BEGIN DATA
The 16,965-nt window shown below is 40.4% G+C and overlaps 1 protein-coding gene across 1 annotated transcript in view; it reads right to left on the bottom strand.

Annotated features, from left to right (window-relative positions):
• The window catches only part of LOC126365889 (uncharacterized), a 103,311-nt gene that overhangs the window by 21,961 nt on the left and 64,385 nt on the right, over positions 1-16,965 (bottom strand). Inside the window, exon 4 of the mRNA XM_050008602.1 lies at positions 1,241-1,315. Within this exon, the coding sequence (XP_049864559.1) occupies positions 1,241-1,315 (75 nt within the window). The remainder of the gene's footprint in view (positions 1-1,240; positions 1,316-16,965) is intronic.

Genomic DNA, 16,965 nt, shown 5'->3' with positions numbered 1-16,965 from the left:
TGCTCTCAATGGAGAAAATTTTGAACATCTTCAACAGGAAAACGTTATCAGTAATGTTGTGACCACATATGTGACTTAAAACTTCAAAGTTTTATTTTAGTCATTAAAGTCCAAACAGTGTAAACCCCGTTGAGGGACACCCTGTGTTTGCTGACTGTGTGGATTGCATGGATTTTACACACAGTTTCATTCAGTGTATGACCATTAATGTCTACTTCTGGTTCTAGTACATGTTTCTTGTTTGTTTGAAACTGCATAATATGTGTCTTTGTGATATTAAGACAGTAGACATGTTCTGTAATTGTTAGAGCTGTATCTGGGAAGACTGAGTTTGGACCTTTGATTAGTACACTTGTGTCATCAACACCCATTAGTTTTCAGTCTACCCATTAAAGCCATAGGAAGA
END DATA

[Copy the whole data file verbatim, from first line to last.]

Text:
The 16,965-nt window shown below is 40.4% G+C and overlaps 1 protein-coding gene across 1 annotated transcript in view; it reads right to left on the bottom strand.

Annotated features, from left to right (window-relative positions):
• The window catches only part of LOC126365889 (uncharacterized), a 103,311-nt gene that overhangs the window by 21,961 nt on the left and 64,385 nt on the right, over positions 1-16,965 (bottom strand). Inside the window, exon 4 of the mRNA XM_050008602.1 lies at positions 1,241-1,315. Within this exon, the coding sequence (XP_049864559.1) occupies positions 1,241-1,315 (75 nt within the window). The remainder of the gene's footprint in view (positions 1-1,240; positions 1,316-16,965) is intronic.

Genomic DNA, 16,965 nt, shown 5'->3' with positions numbered 1-16,965 from the left:
TGCTCTCAATGGAGAAAATTTTGAACATCTTCAACAGGAAAACGTTATCAGTAATGTTGTGACCACATATGTGACTTAAAACTTCAAAGTTTTATTTTAGTCATTAAAGTCCAAACAGTGTAAACCCCGTTGAGGGACACCCTGTGTTTGCTGACTGTGTGGATTGCATGGATTTTACACACAGTTTCATTCAGTGTATGACCATTAATGTCTACTTCTGGTTCTAGTACATGTTTCTTGTTTGTTTGAAACTGCATAATATGTGTCTTTGTGATATTAAGACAGTAGACATGTTCTGTAATTGTTAGAGCTGTATCTGGGAAGACTGAGTTTGGACCTTTGATTAGTACACTTGTGTCATCAACACCCATTAGTTTTCAGTCTACCCATTAAAGCCATAGGAAGA